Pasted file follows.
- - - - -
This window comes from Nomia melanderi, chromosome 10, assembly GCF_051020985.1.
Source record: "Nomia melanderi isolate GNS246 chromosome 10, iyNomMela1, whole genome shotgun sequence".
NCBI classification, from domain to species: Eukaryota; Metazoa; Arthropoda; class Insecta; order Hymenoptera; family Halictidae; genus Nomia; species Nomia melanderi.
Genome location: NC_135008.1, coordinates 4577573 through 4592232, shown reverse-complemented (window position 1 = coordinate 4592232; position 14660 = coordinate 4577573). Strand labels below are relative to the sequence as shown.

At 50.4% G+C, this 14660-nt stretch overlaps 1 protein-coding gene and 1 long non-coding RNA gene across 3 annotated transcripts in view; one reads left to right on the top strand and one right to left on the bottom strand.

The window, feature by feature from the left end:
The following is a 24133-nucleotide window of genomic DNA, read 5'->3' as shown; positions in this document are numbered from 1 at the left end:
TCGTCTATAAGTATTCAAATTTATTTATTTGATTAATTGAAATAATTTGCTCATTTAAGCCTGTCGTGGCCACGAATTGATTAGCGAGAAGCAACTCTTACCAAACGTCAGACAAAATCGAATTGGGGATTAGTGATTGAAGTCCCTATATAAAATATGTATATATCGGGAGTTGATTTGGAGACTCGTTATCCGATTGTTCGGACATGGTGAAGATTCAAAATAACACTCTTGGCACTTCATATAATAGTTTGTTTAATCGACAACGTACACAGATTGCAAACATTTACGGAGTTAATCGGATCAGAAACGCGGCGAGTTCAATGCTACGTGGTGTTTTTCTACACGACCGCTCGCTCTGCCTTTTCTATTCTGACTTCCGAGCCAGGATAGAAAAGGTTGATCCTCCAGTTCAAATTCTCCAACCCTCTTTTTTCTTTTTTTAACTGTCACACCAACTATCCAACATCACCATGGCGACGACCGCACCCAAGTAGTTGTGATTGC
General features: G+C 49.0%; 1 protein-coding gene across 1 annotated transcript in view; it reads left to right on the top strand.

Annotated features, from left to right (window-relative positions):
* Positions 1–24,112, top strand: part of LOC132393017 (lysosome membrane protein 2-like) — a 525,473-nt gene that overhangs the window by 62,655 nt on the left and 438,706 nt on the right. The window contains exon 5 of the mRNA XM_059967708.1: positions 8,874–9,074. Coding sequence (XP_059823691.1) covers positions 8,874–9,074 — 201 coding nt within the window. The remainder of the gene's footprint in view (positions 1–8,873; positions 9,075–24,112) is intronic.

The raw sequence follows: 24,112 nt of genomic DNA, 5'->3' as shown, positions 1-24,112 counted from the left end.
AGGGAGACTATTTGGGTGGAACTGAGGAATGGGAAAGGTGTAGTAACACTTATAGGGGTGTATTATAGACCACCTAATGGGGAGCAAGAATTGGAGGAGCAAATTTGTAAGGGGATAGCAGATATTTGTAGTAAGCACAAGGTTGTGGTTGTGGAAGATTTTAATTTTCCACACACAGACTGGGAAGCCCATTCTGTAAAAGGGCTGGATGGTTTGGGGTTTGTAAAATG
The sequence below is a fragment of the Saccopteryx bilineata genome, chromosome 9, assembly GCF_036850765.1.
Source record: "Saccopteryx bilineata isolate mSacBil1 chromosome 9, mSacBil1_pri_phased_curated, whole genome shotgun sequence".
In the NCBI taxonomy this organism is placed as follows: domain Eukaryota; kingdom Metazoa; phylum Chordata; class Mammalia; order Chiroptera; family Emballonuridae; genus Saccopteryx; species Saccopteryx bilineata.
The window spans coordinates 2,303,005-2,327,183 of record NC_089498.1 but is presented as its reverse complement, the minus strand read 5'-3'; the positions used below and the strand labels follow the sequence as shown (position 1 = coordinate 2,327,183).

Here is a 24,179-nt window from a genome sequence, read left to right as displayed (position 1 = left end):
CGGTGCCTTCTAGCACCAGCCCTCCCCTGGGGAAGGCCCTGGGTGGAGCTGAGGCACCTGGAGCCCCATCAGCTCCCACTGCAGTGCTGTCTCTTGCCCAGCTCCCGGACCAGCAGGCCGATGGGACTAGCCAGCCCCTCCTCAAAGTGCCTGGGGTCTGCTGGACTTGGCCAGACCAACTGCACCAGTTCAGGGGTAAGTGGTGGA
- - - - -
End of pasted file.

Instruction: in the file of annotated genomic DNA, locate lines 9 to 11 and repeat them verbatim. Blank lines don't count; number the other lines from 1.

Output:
General features: G+C 49.0%; 1 protein-coding gene across 1 annotated transcript in view; it reads left to right on the top strand.

Annotated features, from left to right (window-relative positions):
* Positions 1–24,112, top strand: part of LOC132393017 (lysosome membrane protein 2-like) — a 525,473-nt gene that overhangs the window by 62,655 nt on the left and 438,706 nt on the right. The window contains exon 5 of the mRNA XM_059967708.1: positions 8,874–9,074. Coding sequence (XP_059823691.1) covers positions 8,874–9,074 — 201 coding nt within the window. The remainder of the gene's footprint in view (positions 1–8,873; positions 9,075–24,112) is intronic.